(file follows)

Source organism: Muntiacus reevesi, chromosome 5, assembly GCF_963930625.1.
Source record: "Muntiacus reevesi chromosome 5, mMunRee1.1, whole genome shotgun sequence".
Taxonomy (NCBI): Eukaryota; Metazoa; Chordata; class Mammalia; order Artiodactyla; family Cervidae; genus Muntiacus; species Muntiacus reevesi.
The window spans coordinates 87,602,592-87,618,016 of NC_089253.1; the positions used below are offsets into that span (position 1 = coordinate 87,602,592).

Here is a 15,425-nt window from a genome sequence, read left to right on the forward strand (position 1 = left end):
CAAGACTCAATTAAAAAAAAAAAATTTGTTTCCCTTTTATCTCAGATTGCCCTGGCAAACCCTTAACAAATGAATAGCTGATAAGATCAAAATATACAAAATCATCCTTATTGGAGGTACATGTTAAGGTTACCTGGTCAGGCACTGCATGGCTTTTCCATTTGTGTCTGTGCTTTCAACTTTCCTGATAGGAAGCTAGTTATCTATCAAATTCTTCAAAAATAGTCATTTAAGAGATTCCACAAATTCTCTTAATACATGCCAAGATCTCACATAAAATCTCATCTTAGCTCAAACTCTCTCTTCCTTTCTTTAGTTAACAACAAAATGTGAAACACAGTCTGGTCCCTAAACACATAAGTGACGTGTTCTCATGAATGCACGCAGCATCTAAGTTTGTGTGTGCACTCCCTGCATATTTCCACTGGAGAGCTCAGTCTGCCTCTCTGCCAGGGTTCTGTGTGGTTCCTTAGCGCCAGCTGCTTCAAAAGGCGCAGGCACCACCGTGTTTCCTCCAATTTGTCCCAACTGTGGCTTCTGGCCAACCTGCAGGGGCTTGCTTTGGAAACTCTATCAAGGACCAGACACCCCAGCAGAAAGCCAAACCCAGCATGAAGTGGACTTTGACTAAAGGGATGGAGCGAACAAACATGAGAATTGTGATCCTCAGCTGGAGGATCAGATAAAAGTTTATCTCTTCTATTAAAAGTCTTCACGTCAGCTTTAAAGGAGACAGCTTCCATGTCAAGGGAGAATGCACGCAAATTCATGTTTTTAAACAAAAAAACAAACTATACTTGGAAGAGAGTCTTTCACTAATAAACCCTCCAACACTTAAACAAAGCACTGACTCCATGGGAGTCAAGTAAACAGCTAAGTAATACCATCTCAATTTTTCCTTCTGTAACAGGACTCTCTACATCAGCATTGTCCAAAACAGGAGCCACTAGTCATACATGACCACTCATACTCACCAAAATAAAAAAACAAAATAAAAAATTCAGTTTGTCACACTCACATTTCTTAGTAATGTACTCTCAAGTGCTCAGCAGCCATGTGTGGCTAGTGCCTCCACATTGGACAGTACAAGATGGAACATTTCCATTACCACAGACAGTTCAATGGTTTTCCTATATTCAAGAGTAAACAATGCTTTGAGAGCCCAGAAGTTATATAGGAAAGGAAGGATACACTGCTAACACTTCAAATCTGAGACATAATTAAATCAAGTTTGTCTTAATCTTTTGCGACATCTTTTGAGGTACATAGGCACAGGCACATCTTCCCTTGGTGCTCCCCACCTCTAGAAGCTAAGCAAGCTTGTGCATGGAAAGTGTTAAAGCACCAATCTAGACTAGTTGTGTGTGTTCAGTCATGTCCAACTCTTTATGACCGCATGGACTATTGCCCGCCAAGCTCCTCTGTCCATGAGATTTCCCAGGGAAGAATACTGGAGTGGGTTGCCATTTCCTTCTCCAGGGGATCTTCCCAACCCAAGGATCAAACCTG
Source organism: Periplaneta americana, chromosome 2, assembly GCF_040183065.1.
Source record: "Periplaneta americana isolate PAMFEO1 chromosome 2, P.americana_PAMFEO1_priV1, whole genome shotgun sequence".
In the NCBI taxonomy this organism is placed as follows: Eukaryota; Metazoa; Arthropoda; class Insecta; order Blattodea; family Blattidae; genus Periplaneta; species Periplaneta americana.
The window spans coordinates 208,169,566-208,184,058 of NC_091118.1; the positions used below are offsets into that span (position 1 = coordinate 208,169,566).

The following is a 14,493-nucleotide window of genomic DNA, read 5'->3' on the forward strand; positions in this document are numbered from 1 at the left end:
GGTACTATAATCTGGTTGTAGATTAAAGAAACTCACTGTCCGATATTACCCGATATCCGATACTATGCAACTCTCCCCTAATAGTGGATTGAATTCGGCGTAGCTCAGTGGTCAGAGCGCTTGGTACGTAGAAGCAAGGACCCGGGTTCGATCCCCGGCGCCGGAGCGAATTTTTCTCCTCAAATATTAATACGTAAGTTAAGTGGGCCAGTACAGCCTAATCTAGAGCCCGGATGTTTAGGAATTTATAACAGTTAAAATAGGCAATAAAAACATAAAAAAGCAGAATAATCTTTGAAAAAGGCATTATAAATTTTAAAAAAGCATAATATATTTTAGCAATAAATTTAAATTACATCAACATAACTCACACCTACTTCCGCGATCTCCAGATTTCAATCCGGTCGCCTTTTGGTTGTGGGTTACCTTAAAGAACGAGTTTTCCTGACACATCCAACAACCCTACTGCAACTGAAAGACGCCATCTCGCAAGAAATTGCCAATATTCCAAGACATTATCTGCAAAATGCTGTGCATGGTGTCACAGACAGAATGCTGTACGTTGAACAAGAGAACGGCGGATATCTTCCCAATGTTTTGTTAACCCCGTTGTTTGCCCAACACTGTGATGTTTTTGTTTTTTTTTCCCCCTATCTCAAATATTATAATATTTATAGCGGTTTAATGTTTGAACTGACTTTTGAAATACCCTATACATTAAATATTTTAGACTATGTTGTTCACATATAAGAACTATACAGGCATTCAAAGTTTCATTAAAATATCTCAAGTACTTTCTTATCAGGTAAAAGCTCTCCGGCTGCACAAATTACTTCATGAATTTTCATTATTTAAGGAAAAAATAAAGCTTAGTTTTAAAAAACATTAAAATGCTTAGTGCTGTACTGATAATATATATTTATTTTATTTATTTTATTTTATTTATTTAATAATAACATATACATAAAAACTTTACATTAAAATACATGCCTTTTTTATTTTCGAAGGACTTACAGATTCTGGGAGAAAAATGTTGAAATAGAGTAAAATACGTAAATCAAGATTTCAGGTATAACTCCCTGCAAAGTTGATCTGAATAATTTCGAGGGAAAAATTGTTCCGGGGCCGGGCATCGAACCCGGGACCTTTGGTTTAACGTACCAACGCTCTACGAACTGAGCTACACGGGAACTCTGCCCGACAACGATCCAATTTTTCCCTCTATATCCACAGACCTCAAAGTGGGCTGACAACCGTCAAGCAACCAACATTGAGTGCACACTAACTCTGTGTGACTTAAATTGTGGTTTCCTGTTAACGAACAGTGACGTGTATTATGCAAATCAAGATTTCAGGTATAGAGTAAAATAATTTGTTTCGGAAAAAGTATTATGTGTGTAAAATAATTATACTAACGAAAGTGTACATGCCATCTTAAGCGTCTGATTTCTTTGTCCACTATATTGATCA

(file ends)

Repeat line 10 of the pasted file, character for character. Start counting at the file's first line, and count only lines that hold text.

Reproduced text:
The window spans coordinates 208,169,566-208,184,058 of NC_091118.1; the positions used below are offsets into that span (position 1 = coordinate 208,169,566).